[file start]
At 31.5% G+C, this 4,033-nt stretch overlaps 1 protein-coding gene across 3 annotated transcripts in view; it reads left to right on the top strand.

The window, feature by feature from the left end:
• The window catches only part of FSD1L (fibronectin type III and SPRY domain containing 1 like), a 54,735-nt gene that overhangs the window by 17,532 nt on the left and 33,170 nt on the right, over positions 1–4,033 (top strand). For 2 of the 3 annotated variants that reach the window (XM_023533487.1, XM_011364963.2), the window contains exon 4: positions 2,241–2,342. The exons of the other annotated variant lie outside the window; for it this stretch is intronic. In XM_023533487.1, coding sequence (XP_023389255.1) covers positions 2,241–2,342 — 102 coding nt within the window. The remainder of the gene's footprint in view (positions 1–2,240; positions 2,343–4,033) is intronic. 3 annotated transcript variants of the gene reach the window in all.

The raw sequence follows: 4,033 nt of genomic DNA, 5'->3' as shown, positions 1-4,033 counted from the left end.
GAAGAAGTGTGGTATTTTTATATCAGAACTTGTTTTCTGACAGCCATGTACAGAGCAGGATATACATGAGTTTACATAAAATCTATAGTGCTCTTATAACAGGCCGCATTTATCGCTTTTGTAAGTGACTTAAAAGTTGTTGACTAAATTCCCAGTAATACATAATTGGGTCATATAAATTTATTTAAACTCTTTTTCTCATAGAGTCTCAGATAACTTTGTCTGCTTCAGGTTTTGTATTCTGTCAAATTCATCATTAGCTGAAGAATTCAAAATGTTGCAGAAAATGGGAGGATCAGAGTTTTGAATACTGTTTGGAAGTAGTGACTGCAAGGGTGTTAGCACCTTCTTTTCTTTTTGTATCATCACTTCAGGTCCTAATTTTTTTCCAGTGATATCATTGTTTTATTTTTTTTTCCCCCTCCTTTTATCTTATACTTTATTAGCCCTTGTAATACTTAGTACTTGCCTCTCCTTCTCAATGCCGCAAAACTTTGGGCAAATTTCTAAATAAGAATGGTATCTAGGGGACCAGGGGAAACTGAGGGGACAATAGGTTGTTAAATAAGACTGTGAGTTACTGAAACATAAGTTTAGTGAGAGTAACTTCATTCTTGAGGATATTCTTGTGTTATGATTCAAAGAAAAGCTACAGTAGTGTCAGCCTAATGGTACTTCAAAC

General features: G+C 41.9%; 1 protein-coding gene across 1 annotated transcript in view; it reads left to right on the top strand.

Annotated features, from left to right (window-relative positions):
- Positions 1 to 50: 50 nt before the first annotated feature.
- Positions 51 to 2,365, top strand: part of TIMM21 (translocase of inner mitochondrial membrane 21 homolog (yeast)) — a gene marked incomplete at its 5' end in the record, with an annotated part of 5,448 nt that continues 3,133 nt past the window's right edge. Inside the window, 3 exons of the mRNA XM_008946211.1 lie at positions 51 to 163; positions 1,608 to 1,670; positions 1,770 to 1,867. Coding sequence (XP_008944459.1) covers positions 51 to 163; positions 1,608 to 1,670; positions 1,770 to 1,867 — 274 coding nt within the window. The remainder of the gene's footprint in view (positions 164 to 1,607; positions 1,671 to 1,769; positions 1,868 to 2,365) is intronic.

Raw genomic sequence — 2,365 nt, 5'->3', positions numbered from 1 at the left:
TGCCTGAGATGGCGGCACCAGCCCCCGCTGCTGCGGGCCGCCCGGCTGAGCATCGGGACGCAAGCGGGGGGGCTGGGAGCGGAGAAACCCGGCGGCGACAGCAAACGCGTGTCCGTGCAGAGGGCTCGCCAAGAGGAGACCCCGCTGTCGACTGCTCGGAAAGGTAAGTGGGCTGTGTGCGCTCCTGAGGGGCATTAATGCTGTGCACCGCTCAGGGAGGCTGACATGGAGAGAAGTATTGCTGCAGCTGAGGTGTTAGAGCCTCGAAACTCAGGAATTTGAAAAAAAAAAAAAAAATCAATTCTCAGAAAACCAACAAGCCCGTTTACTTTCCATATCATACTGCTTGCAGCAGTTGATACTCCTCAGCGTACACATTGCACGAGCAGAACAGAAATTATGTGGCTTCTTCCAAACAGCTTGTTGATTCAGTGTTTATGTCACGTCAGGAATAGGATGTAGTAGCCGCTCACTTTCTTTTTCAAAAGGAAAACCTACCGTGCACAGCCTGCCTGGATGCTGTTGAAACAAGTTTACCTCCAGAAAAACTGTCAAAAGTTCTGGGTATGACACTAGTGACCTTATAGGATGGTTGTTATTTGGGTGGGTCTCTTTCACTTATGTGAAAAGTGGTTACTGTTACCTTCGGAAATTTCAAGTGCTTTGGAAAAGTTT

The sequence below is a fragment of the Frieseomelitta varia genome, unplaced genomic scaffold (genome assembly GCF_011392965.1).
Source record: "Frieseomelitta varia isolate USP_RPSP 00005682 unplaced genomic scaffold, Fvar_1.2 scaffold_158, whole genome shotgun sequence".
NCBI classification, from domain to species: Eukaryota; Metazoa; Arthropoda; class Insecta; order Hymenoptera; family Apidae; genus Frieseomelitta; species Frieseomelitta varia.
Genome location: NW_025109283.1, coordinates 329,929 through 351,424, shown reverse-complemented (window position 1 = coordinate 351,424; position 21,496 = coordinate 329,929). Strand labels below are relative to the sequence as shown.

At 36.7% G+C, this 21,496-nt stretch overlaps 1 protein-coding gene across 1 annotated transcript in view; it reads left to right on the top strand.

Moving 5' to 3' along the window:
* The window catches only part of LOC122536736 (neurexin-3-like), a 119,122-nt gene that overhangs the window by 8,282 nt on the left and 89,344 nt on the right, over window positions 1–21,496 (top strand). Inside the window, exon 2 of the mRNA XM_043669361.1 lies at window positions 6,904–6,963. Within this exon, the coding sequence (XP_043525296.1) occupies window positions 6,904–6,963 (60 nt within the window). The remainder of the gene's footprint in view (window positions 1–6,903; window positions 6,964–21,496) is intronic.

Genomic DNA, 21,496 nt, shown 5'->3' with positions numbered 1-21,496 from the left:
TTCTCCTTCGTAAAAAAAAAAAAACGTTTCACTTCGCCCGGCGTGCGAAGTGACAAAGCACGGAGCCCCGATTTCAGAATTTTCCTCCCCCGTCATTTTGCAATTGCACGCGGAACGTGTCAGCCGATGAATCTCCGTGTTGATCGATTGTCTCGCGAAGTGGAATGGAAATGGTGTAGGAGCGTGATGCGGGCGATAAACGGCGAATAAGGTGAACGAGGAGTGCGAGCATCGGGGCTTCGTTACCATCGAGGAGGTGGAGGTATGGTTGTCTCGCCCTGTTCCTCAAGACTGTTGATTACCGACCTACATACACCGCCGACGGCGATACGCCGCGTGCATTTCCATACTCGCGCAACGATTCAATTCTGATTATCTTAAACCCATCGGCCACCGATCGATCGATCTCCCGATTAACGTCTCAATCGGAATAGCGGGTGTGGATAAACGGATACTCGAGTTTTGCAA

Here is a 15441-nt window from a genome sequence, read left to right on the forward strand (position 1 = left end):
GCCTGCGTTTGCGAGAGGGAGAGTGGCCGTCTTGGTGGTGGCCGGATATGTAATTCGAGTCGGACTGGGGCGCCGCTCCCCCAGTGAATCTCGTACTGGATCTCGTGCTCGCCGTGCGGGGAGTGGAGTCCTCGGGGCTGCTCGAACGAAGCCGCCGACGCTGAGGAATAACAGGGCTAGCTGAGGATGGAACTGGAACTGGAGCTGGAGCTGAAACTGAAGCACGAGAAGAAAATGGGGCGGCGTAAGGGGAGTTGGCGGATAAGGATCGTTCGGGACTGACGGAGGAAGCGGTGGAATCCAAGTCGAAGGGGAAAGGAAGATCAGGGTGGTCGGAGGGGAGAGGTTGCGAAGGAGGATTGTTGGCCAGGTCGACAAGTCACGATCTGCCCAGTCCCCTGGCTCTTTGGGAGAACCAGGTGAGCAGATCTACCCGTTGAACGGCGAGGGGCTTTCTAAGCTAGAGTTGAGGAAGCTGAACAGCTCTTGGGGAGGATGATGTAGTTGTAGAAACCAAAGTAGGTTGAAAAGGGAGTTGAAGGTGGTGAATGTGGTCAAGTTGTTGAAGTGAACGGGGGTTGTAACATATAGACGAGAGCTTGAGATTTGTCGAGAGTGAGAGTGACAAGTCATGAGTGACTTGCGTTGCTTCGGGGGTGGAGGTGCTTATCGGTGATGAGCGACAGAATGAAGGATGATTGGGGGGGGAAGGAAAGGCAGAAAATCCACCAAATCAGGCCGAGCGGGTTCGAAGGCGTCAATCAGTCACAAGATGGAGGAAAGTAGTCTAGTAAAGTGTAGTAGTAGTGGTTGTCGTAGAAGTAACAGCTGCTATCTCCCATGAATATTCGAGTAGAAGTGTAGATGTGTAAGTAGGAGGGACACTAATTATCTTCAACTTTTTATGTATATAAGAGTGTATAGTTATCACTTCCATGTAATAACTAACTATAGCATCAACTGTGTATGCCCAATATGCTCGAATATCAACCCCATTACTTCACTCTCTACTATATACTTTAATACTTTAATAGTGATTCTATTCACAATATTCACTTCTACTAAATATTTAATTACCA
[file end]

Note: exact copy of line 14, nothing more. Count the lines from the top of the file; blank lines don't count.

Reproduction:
NCBI classification, from domain to species: Eukaryota; Metazoa; Arthropoda; class Insecta; order Hymenoptera; family Apidae; genus Frieseomelitta; species Frieseomelitta varia.